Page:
Our daughter was recently diagnosed with Celiacs Disease. I have mentioned this on social media and to friends and family, and received the waves of support and resources that I knew I would. You guys all rock! But I have yet to really write a post explaining how we got to that point in the first place.
So here goes nothing. My lesson to share about the medical system when you’re a mom.
What you will learn from this post:
- Doctors don’t know everything & can’t always see the bigger picture
- Doctors/nurses & moms have very different ways of prioritizing facts
- A mom should always trust her instincts & push back when needed
It started out with our regular visits to the Well Baby Clinic at the local medical center. After her 12 month visit, they started to notice that her weight gain was slowing down considerably compared to her height and head size. She was dropping in the weight percentile, but remaining normal or above average in other areas.
At her 18 month check up, they noticed and even larger gap and started having us come in once a month for regular weigh-ins. To me, this was a great precaution on their part & showed a greater concern for tracking her growth more closely.
Just after 19 months, they called me to discuss that they were concerned and that they wanted to refer her to a pediatrician. I completely agreed and said I would like to see them as soon as possible.
Then I heard nothing for over 2 months.
Then this happened and I got pissed off.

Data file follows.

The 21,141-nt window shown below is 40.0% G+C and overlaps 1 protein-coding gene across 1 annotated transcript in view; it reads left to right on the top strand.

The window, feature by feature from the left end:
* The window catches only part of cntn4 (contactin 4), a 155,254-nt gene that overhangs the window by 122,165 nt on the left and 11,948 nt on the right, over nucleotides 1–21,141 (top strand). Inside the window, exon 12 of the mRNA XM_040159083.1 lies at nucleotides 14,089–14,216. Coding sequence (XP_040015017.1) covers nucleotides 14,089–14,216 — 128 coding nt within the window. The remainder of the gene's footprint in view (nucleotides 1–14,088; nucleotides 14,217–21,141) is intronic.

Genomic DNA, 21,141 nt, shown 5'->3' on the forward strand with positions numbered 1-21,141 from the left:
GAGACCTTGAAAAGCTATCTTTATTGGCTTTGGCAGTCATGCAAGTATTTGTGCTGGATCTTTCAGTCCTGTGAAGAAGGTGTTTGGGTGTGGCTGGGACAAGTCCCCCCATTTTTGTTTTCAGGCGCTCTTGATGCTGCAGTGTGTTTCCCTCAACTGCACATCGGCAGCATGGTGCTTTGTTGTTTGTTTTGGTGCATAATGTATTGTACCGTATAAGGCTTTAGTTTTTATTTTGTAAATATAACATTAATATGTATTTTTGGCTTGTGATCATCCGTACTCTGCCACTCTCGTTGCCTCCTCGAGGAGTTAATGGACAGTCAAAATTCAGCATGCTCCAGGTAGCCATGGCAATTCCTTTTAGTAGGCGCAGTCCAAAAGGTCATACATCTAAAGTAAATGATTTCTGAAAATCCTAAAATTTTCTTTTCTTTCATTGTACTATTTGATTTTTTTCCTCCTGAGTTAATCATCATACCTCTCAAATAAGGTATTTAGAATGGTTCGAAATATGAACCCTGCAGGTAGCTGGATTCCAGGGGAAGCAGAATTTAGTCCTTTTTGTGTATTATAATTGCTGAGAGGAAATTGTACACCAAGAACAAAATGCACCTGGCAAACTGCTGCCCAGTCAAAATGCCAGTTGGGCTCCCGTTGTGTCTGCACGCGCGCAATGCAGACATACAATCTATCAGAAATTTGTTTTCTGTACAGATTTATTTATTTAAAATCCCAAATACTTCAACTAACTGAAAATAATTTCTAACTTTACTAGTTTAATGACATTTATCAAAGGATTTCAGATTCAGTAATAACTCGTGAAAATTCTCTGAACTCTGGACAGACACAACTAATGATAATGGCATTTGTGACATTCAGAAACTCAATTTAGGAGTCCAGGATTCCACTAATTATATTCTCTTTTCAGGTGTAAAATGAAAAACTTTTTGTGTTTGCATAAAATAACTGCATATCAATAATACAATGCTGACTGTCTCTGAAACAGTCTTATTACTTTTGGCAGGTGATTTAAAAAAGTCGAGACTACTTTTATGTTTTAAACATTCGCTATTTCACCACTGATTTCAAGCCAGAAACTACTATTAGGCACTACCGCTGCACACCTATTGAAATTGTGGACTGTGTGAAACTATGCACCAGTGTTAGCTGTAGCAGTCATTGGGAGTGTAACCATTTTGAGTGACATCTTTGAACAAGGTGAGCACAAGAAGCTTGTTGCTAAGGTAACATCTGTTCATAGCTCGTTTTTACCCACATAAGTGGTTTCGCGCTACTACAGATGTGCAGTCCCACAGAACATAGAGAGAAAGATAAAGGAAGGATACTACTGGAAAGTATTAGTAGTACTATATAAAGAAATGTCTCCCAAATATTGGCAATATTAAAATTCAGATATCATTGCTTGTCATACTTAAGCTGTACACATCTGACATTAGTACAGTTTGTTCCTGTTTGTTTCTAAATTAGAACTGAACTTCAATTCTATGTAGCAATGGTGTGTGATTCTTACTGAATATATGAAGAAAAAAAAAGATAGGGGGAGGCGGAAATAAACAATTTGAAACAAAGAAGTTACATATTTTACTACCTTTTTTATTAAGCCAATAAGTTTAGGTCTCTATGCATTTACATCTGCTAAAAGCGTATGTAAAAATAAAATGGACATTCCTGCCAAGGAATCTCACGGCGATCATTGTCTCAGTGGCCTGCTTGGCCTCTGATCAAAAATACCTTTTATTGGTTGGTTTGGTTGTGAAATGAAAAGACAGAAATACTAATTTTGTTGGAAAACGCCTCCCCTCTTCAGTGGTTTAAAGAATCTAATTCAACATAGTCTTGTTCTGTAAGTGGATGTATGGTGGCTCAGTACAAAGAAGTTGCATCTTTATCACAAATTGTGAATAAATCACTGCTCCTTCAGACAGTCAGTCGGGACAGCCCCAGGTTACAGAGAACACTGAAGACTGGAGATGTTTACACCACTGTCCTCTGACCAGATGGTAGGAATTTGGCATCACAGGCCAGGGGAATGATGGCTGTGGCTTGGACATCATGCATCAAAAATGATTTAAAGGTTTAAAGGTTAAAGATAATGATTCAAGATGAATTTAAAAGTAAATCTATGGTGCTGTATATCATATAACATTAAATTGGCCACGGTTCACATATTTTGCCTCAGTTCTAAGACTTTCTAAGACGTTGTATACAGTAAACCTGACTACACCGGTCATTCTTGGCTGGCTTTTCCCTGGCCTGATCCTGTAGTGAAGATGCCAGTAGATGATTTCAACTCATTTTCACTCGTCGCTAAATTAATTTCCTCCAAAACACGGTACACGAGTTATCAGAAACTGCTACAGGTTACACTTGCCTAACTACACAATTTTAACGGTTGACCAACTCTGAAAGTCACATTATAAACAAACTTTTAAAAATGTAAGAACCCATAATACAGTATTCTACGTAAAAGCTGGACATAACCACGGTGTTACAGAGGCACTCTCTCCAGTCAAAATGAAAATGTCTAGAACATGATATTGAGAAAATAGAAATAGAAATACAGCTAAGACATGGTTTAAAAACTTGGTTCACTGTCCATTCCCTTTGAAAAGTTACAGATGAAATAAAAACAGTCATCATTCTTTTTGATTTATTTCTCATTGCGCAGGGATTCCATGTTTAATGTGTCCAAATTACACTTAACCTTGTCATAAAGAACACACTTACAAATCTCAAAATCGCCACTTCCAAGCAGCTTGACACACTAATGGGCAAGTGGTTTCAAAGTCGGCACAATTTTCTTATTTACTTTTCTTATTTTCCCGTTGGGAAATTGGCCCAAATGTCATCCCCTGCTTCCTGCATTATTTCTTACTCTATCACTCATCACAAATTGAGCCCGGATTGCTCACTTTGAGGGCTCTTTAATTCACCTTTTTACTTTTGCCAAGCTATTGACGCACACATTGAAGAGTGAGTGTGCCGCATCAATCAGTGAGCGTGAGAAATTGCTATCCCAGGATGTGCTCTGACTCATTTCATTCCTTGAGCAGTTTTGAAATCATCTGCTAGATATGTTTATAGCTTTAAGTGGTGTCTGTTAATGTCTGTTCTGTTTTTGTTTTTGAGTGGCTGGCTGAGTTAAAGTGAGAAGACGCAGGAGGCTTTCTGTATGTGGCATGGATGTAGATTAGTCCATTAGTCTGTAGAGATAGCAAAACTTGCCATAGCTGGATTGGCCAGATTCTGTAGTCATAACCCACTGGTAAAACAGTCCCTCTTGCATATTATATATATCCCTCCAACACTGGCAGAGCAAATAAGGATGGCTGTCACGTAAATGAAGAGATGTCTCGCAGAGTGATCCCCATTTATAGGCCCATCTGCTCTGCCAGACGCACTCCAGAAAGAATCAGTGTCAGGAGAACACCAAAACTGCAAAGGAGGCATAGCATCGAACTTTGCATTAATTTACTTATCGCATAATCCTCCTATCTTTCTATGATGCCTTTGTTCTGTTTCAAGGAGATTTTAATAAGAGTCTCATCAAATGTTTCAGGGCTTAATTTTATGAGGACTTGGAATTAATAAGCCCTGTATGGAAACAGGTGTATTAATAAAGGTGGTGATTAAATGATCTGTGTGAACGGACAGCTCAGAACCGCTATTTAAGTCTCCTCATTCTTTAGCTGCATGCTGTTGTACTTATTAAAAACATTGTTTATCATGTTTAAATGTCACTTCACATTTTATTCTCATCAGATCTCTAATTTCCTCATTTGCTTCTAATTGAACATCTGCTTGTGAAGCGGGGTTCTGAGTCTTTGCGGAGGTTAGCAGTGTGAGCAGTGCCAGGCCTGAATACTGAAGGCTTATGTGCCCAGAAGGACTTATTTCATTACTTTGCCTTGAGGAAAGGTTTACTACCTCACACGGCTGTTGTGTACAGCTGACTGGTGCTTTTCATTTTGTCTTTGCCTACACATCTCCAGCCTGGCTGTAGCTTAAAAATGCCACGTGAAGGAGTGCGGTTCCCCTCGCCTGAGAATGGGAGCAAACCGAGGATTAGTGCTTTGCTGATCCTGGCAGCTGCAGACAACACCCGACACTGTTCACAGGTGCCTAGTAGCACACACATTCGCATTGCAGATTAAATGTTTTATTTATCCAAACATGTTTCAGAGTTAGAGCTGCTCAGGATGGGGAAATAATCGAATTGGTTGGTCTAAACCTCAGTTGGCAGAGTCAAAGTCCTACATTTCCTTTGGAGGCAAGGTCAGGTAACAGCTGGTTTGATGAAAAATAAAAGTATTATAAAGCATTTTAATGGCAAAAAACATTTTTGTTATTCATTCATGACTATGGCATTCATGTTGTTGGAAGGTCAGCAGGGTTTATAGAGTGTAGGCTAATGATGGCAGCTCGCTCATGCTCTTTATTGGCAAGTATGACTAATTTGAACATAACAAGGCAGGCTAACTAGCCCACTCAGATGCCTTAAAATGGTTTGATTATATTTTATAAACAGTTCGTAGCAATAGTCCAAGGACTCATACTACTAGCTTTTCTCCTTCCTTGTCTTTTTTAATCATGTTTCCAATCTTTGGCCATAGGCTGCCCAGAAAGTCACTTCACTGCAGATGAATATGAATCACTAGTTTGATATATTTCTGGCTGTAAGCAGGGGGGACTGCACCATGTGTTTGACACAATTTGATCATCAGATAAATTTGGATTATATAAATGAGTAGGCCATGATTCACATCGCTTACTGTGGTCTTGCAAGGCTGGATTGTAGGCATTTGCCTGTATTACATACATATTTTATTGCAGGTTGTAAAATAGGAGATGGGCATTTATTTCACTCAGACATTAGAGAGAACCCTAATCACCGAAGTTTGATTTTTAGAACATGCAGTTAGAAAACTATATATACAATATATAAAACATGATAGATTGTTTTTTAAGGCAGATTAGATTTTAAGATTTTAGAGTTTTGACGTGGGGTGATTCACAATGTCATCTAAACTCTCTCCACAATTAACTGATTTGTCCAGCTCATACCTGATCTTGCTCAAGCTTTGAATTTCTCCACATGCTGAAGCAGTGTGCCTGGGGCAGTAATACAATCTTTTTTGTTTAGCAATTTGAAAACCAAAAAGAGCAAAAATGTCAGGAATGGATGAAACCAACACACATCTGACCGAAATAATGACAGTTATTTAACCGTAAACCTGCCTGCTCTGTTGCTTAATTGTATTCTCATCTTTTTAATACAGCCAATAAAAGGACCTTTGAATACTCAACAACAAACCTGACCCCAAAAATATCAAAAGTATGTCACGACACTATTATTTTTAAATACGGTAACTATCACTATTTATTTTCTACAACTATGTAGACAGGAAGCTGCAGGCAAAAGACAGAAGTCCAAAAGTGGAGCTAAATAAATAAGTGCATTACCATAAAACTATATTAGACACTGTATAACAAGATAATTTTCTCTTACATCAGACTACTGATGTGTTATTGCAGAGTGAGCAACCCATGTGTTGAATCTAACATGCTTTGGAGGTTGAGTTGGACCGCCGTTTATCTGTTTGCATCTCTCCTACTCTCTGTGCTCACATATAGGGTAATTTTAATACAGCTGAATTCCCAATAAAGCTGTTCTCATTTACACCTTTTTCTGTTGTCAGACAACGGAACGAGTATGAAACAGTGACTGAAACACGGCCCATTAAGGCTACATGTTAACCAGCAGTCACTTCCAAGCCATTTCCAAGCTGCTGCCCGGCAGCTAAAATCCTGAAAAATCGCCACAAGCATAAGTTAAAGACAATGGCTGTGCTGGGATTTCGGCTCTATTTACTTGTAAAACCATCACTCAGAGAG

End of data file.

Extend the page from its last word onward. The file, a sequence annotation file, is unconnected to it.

I called back and started basically demanding that we get into the pediatrician. I understand that these appointments can take time, but it had been nearly three months since I had apparently been referred and I had heard absolutely nothing.
|Lilly in June. To be fair, she is sick in this photo, but you can see how her
belly sticks out & how pale she is. Her belly was always out like this due to
gas & constipation
|Lilly in early August. This was just 6 weeks after we removed gluten from
her diet. She gained 1.5lbs in 6 weeks! Plus her belly has been normal,
she sleeps better & looks overall healthier.
Within a few days of calling, I received a call from the local pediatrician’s office to book an appointment two weeks later to see him at the Midland hospital. I was starting to feel relived.
Lilly and I went to her appointment where the doc inspected her up and down and asked me a ton of questions. He showed me how her weight had started to slow down after 5-6 months and asked what we would have introduced at that time. One word: cereal.
This set off a warning for the doc who began talking about possibilities. The top of his list was Celiacs Disease. He handed me a requistion for over a dozen blood tests and sent us on our way. He said that if it came back clear, we would see him again in three months for a simple follow up. If not, we would get a call and meet him at his office in Orillia.
My poor husband had to take Lilly to get the blood work, as I was just starting a new job…and then had to take her again a week later when they called and said they needed more info. He told me it was the single most horrible thing he has had to do yet as a parent. Honestly, mother-to-mother, I am glad it was him and not me!
Two weeks after the blood work was completed I got a call. We had to go see him in Orillia. Part of me was relieved, because it meant they had answers. Part of me was heartbroken, because it meant there were not the answers we wanted.
We went to the appointment, sat down in his office and the first thing he says to me is, “So, Lillianna has Celiacs.” And that was that. There is no cure, just solutions to live with it. We discussed for the next 30 minutes what those solutions are and how to gather more resources.
All in all, this is a simple thing to live with. It means some changes to our diets and how we view food in our household, but compared to all the things that children can be diagnosed with, we got off very easy. I am well aware of that.
But it doesn’t stop me from thinking, that in an ideal world, all children would be born perfect & healthy & stay that way till they grow old. Wildly idealistic, as always.